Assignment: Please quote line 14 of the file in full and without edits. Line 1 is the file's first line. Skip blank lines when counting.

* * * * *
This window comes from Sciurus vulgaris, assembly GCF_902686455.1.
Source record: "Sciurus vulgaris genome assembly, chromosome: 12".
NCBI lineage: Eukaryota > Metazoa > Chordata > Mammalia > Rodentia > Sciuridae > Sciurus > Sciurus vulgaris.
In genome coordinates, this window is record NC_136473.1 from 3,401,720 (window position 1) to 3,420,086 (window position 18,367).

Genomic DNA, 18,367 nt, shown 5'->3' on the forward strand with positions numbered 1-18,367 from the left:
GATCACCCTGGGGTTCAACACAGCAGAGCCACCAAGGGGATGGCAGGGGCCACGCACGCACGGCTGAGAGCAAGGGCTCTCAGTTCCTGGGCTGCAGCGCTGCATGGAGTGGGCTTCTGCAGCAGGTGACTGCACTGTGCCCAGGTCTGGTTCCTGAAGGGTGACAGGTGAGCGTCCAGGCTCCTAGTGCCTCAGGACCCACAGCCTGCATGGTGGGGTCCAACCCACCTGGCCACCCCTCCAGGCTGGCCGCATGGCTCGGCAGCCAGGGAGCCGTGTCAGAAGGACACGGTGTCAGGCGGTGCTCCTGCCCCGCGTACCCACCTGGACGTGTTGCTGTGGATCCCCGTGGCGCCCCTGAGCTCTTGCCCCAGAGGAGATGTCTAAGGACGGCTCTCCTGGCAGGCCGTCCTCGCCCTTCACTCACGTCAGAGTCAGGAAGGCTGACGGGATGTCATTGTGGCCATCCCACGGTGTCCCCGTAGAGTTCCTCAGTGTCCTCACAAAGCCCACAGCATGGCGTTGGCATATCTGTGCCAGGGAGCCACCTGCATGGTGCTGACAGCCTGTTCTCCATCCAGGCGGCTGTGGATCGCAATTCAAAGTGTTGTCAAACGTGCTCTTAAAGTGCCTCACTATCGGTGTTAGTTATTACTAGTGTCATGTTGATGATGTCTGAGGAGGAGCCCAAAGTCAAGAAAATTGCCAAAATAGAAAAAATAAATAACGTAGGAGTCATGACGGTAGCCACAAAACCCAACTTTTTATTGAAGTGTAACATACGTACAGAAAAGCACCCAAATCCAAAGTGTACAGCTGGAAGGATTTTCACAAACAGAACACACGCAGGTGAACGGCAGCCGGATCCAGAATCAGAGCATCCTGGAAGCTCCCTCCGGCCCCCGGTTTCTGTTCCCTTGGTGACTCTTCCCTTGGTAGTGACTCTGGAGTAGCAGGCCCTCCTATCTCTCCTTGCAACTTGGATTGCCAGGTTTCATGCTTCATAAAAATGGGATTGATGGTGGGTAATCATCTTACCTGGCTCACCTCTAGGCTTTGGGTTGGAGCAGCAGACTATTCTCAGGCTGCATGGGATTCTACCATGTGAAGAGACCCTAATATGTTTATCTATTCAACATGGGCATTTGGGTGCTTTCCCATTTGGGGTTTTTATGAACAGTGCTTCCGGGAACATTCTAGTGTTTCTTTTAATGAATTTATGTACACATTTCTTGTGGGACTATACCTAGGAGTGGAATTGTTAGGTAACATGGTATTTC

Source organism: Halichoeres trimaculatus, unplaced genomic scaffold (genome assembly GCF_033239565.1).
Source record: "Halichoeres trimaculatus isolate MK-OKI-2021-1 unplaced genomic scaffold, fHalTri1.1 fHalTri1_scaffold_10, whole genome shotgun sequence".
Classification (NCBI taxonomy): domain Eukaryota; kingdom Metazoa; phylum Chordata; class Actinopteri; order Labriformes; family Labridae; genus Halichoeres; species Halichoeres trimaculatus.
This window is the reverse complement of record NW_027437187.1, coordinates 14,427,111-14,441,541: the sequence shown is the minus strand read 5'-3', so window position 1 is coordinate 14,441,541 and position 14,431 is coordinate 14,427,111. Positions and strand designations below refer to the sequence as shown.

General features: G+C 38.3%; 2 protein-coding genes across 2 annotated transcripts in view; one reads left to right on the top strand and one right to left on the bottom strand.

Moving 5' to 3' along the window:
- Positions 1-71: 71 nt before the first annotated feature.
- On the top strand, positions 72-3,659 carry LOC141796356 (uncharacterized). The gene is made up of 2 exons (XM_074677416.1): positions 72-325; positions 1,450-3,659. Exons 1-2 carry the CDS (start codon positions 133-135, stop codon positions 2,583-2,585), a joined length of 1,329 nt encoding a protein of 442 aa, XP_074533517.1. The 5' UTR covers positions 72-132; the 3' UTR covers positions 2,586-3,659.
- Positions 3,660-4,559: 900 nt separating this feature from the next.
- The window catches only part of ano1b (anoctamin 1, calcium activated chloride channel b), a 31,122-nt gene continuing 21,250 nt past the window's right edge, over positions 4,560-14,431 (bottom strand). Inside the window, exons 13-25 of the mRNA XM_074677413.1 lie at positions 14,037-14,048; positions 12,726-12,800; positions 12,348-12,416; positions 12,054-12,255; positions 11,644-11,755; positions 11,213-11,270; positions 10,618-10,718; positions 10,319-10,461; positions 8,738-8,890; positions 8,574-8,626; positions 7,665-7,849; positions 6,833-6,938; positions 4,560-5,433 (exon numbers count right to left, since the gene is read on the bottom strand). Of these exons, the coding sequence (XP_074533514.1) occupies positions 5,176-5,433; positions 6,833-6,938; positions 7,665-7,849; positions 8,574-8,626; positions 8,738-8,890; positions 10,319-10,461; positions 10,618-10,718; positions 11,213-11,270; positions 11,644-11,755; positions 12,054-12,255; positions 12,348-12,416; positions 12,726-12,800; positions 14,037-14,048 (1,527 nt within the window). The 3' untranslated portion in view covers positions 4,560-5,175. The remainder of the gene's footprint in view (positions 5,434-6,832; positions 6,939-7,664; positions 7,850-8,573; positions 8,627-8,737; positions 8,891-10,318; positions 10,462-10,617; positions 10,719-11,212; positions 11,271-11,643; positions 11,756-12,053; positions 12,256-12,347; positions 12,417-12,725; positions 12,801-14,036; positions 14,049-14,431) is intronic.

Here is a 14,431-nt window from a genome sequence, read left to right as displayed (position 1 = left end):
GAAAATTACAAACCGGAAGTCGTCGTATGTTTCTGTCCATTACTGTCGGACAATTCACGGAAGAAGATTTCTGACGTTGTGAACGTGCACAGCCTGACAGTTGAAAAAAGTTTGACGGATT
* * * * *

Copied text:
- On the top strand, positions 72-3,659 carry LOC141796356 (uncharacterized). The gene is made up of 2 exons (XM_074677416.1): positions 72-325; positions 1,450-3,659. Exons 1-2 carry the CDS (start codon positions 133-135, stop codon positions 2,583-2,585), a joined length of 1,329 nt encoding a protein of 442 aa, XP_074533517.1. The 5' UTR covers positions 72-132; the 3' UTR covers positions 2,586-3,659.